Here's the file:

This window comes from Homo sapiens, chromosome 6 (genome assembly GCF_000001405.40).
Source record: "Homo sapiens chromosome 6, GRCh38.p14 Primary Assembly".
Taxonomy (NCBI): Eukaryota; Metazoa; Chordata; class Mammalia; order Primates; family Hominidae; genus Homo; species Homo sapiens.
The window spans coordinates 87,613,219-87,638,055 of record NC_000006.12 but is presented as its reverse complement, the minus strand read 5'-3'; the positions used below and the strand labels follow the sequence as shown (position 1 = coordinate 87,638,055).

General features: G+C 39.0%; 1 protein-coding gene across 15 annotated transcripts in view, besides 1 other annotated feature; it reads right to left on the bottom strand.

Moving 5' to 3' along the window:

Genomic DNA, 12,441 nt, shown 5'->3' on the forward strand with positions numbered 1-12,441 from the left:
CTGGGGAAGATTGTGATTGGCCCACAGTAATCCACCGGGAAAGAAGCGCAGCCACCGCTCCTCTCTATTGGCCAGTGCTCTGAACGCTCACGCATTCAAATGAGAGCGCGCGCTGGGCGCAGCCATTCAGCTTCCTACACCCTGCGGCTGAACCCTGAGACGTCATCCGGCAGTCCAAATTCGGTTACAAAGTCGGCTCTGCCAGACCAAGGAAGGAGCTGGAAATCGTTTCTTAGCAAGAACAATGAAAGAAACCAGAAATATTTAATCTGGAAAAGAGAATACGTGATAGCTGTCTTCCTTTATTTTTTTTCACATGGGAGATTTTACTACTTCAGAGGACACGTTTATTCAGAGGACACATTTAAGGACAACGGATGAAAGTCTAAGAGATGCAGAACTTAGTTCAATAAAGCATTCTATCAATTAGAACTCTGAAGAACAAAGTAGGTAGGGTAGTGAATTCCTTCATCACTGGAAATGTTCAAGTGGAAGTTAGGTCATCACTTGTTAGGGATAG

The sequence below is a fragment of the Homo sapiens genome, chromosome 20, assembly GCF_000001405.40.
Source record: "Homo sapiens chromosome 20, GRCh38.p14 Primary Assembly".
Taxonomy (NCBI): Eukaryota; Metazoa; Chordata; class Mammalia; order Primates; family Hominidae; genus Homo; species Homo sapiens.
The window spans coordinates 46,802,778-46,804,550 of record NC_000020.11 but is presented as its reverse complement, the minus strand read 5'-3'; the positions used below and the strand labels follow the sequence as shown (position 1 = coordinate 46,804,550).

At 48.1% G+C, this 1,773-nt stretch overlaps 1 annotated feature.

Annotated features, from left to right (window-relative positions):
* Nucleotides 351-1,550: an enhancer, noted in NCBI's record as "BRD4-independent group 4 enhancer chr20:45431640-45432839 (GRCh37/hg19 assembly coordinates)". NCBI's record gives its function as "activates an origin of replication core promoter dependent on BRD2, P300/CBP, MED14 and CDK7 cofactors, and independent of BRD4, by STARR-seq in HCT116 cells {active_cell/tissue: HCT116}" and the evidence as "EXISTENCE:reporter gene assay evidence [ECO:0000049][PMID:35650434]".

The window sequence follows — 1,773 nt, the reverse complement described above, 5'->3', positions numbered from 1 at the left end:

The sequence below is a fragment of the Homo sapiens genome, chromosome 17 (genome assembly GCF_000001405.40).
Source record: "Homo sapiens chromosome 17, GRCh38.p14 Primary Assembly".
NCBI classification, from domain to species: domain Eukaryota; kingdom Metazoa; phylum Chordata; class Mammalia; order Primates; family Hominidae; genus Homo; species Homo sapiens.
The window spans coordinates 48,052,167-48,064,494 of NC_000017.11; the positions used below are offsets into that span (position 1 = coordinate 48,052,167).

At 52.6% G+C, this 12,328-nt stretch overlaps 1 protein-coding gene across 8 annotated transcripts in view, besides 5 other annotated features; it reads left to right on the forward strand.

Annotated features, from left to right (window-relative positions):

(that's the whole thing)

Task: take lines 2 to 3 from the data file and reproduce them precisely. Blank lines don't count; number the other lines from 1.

Source record: "Homo sapiens chromosome 6, GRCh38.p14 Primary Assembly".
Taxonomy (NCBI): Eukaryota; Metazoa; Chordata; class Mammalia; order Primates; family Hominidae; genus Homo; species Homo sapiens.